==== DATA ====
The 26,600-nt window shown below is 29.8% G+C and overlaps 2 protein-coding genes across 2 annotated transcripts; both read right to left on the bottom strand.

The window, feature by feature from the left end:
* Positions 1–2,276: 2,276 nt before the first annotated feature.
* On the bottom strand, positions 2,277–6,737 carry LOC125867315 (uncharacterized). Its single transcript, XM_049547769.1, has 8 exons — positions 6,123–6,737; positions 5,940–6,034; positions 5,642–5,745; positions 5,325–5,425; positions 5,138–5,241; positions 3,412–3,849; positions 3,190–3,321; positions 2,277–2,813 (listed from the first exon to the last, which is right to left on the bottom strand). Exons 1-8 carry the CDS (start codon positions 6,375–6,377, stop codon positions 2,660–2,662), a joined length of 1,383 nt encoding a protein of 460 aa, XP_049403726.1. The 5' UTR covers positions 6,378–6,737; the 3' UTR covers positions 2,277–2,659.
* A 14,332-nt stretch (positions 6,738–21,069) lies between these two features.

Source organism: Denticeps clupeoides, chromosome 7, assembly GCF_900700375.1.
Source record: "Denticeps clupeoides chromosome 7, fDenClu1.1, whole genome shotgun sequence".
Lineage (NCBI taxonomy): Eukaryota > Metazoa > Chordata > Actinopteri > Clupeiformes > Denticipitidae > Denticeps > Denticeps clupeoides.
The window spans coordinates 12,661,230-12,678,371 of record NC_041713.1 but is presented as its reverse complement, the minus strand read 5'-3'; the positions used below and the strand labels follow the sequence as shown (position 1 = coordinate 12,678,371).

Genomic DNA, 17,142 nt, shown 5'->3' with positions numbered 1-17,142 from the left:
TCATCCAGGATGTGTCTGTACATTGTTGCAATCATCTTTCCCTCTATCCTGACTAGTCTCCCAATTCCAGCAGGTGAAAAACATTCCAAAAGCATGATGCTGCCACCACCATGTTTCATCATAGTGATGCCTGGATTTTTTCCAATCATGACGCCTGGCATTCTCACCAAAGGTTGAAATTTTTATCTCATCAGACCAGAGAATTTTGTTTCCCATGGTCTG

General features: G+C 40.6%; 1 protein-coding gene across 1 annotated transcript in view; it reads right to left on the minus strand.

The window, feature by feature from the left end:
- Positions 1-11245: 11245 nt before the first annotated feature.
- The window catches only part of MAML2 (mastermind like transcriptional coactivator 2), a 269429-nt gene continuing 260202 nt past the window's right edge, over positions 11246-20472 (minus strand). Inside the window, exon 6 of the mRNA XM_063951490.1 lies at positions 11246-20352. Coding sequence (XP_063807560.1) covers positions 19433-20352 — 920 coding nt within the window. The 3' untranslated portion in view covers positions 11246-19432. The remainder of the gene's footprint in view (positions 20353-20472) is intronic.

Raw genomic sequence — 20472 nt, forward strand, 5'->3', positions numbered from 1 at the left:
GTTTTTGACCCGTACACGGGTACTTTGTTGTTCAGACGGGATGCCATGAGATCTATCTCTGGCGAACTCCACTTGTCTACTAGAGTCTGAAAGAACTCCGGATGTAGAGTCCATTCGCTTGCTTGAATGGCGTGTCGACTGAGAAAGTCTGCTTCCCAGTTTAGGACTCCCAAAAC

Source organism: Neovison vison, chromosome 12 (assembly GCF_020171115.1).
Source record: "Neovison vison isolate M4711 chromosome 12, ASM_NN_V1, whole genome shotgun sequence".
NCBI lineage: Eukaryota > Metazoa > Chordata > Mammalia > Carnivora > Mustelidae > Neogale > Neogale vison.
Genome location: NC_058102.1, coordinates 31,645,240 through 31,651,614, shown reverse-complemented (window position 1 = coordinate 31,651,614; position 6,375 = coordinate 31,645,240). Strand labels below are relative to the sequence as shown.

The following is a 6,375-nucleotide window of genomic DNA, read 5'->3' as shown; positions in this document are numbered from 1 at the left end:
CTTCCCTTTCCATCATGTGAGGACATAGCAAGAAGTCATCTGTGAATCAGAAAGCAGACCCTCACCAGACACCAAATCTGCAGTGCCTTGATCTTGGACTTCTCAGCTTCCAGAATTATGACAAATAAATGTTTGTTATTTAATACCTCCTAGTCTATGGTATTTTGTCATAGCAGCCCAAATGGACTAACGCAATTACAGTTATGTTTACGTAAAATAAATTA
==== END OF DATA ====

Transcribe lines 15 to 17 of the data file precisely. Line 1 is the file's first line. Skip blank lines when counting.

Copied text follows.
- The window catches only part of MAML2 (mastermind like transcriptional coactivator 2), a 269429-nt gene continuing 260202 nt past the window's right edge, over positions 11246-20472 (minus strand). Inside the window, exon 6 of the mRNA XM_063951490.1 lies at positions 11246-20352. Coding sequence (XP_063807560.1) covers positions 19433-20352 — 920 coding nt within the window. The 3' untranslated portion in view covers positions 11246-19432. The remainder of the gene's footprint in view (positions 20353-20472) is intronic.

Raw genomic sequence — 20472 nt, forward strand, 5'->3', positions numbered from 1 at the left:
GTTTTTGACCCGTACACGGGTACTTTGTTGTTCAGACGGGATGCCATGAGATCTATCTCTGGCGAACTCCACTTGTCTACTAGAGTCTGAAAGAACTCCGGATGTAGAGTCCATTCGCTTGCTTGAATGGCGTGTCGACTGAGAAAGTCTGCTTCCCAGTTTAGGACTCCCAAAAC